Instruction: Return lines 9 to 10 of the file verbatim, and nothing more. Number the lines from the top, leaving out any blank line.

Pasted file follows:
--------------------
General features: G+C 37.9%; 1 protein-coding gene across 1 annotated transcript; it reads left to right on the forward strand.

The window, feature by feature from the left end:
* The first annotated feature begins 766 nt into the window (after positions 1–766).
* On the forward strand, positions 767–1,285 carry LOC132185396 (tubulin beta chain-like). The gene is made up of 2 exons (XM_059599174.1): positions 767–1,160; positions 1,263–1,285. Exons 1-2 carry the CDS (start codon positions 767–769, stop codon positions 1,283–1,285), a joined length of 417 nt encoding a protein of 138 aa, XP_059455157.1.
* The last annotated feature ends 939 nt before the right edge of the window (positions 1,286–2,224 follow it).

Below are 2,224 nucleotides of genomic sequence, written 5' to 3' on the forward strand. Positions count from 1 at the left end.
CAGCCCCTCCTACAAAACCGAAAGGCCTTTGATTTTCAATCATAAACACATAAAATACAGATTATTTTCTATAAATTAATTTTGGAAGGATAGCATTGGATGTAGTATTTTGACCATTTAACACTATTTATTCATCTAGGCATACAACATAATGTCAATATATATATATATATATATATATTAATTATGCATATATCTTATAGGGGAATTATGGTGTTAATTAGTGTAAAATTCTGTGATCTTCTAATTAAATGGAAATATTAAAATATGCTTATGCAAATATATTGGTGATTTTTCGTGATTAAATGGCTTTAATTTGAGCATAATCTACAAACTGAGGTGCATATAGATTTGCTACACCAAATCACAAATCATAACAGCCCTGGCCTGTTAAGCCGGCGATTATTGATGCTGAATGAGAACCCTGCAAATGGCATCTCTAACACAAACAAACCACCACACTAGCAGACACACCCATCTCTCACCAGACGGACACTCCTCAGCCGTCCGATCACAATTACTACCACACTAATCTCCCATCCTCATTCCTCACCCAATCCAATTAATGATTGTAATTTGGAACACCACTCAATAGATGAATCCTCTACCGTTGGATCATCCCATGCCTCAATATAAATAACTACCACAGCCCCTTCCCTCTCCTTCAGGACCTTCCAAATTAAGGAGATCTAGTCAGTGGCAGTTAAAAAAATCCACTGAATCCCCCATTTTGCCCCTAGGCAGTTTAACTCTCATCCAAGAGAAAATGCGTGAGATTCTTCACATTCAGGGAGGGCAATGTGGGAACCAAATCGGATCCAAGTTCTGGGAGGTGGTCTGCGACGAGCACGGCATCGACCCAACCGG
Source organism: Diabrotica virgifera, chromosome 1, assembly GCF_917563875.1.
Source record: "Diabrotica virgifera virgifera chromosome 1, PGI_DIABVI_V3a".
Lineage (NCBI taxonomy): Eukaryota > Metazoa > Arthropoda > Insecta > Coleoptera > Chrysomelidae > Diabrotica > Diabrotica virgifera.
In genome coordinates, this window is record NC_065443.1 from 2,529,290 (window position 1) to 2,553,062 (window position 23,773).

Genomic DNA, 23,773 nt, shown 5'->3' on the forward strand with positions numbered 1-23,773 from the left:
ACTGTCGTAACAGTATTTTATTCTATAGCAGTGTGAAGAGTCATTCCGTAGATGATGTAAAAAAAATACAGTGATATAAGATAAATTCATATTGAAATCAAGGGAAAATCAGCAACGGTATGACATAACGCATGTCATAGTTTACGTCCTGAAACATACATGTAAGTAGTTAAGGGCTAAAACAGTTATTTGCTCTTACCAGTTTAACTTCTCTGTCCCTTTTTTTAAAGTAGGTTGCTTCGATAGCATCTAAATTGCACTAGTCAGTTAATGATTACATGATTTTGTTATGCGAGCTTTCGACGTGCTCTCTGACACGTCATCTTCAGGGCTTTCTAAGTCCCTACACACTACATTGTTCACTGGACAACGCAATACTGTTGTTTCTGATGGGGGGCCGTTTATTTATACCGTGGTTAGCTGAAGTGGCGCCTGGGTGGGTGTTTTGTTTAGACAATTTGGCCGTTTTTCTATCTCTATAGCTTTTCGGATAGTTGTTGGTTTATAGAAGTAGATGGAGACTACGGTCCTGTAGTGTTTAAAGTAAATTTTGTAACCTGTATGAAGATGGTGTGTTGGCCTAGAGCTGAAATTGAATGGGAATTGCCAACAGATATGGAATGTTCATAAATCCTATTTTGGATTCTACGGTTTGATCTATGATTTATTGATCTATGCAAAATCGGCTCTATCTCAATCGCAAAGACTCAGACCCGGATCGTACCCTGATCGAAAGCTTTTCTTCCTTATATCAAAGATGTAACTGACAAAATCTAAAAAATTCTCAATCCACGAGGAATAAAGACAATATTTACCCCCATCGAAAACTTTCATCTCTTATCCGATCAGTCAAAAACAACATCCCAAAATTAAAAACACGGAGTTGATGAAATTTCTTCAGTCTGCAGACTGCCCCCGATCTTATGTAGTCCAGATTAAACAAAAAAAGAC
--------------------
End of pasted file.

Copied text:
Source record: "Diabrotica virgifera virgifera chromosome 1, PGI_DIABVI_V3a".
Lineage (NCBI taxonomy): Eukaryota > Metazoa > Arthropoda > Insecta > Coleoptera > Chrysomelidae > Diabrotica > Diabrotica virgifera.